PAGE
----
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  Subjects -> PHILOSOPHY (Total: 762 journals)
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American Journal of Theology & Philosophy
Number of Followers: 43  
 
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ISSN (Print) 0194-3448 - ISSN (Online) 2156-4795
Published by U of Illinois Press Homepage  [16 journals]
  • William James, Radical Empiricism, and the Affective Ground of Religious
           Life

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      Abstract: In the following article, I aim to discuss three separate linkages in William James’s overall philosophy of religion. James’s philosophy of religion is based thoroughly on his radical empiricism, and this is the uniting thread often missed in contemporary scholarship. Radical empiricism makes it possible to link 1) his criticism of both representational metaphysics and theology and that philosophy through James must take to heart the lack of access both representative metaphysics and theology conventionally claimed, and 2) the affective ground on which both philosophy and religion have operated for James, especially in his “Will to Believe” argument, and 3) how understanding the affective ground informs a ... Read More
      PubDate: 2022-08-29T00:00:00-05:00
       
  • About the Authors

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      Abstract: Mary-Jane Rubenstein is Professor of Religion and Science in Society at Wesleyan University. She holds a B.A. from Williams College, an M.Phil. from Cambridge University, and a Ph.D. in from Columbia University. Her research unearths the philosophies and histories of religion and science, especially in relation to cosmology, ecology, and space travel. She is the author of Pantheologies: Gods, Worlds, Monsters (Columbia University Press, 2018). Her book in progress is called Astrotopia: The Dangerous Religion of the Corporate Space Race.Donald A. Crosby is Professor of Philosophy Emeritus of Colorado State University. His current main research interests are in the areas of religious naturalism, metaphysics, American ... Read More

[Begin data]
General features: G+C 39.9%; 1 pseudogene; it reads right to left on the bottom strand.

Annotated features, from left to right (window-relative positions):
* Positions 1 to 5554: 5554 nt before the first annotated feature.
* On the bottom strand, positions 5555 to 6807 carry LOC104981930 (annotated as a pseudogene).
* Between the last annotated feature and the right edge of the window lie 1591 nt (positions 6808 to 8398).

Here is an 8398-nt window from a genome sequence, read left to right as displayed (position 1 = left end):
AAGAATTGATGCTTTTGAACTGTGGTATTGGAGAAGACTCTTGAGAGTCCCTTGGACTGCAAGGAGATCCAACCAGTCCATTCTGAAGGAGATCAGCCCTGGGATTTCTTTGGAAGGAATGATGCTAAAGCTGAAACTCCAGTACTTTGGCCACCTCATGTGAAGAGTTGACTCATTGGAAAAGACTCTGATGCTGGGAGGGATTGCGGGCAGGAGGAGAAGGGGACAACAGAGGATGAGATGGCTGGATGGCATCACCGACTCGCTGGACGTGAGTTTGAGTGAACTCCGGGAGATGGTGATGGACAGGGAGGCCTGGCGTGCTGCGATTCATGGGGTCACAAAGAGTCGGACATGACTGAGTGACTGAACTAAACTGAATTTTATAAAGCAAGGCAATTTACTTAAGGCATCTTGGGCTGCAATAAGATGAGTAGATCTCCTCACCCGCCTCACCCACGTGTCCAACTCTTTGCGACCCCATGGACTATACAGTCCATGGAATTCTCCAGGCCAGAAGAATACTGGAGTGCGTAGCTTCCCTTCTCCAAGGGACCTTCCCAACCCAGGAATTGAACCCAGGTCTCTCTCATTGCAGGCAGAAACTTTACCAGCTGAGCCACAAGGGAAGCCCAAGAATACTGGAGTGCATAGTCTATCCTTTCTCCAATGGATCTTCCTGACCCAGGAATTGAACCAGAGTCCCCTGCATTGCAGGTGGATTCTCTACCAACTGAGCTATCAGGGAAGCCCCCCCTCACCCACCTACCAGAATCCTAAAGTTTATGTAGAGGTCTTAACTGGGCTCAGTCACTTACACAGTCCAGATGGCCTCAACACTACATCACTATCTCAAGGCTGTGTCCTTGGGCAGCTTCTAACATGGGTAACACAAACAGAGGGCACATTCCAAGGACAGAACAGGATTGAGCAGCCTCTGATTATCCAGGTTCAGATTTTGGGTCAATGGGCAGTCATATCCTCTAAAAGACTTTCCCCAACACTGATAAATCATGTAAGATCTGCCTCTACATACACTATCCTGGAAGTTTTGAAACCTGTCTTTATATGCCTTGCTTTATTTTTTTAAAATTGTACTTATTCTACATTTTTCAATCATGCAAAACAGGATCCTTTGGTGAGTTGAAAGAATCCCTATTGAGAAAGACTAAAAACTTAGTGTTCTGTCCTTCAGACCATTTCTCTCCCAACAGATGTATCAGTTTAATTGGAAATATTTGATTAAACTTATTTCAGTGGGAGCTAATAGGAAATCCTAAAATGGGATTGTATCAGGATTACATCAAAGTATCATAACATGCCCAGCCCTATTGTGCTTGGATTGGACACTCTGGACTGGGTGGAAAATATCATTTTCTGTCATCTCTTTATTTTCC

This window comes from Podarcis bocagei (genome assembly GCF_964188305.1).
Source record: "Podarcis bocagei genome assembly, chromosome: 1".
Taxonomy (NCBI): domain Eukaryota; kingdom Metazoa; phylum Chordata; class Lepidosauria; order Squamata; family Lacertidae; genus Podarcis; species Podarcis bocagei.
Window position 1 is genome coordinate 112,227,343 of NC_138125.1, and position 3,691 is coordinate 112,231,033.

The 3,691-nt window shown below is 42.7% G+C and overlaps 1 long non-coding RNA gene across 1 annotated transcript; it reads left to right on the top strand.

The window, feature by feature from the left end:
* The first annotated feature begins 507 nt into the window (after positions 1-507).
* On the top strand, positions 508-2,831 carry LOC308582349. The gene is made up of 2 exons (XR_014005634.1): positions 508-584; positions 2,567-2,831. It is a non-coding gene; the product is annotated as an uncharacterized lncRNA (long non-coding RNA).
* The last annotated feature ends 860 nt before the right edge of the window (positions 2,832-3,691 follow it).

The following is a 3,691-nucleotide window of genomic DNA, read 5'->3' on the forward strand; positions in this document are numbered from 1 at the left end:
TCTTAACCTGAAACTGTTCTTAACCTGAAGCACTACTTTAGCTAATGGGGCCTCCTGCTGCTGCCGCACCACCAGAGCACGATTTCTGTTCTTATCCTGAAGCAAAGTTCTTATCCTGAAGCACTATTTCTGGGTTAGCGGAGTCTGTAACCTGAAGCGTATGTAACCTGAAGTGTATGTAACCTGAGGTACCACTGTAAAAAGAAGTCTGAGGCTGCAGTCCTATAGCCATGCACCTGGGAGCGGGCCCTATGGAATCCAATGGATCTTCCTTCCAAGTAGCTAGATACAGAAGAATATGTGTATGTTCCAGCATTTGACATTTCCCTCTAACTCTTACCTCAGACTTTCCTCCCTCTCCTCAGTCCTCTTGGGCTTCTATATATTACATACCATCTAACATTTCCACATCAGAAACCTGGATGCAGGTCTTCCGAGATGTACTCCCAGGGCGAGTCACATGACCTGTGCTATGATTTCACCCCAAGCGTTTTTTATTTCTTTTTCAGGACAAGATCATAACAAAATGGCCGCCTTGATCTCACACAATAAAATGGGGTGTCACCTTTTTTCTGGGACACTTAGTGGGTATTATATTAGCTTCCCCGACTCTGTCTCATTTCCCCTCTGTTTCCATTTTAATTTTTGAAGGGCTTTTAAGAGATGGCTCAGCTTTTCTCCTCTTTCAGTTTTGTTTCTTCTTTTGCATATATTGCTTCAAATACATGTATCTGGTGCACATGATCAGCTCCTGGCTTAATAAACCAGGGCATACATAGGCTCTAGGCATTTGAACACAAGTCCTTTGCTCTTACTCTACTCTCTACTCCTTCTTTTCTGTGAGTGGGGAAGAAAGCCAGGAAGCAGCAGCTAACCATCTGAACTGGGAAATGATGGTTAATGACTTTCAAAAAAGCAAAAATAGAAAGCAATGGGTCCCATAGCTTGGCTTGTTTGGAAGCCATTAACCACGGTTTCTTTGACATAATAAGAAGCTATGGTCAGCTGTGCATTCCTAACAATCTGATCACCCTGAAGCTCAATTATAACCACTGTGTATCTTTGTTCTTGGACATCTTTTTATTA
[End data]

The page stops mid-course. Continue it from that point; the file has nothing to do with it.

PubDate: 2022-08-29T00:00:00-05:00
       
  • The Mind of Charles Hartshorne: A Critical Examination by Donald Wayne
           Viney and George W. Shields (review)

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      Abstract: Over the past decade process philosophy has undergone a significant renaissance most notably due to the towering presence of the thought of Alfred North Whitehead in that tradition. Charles Hartshorne by manner of contrast has not had such a towering presence. Part of the reason this is the case is due to a paucity of introductory literature on the thought of Charles Hartshorne—literature that might contribute to a “starter kit” so to speak in mastering Hartshorne’s massive oeuvre. The Mind of Charles Hartshorne: A Critical Examination by Donald Wayne Viney and George W. Shields, both former students of Hartshorne and experts in process philosophy themselves, have authored a welcome contribution to an introductory ... Read More
      PubDate: 2022-08-29T00:00:00-05:00
       
  • Religion within the Limits of History Alone: Pragmatic Historicism and the
           Future of Theology by Demian Wheeler (review)

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      Abstract: The history of Christian theology since the Enlightenment has been a series of unsuccessful attempts to evade a stark dilemma: either fundamentalism or atheism. Contemporary liberal theologians have argued that this dilemma is entirely too stark, too eliminative of the creative possibilities of revisionism. Liberal theology has wanted to revise and reinterpret Christian faith in conformity with history, reason, a scientific worldview, and a sophisticated grasp of the significance of symbol, analogy, and metaphor in the lives of religious practitioners. Eliminating both supernaturalism and anthropomorphism, liberal theology would make Christianity more intellectually tenable, rescuing it from the literalist hands ... Read More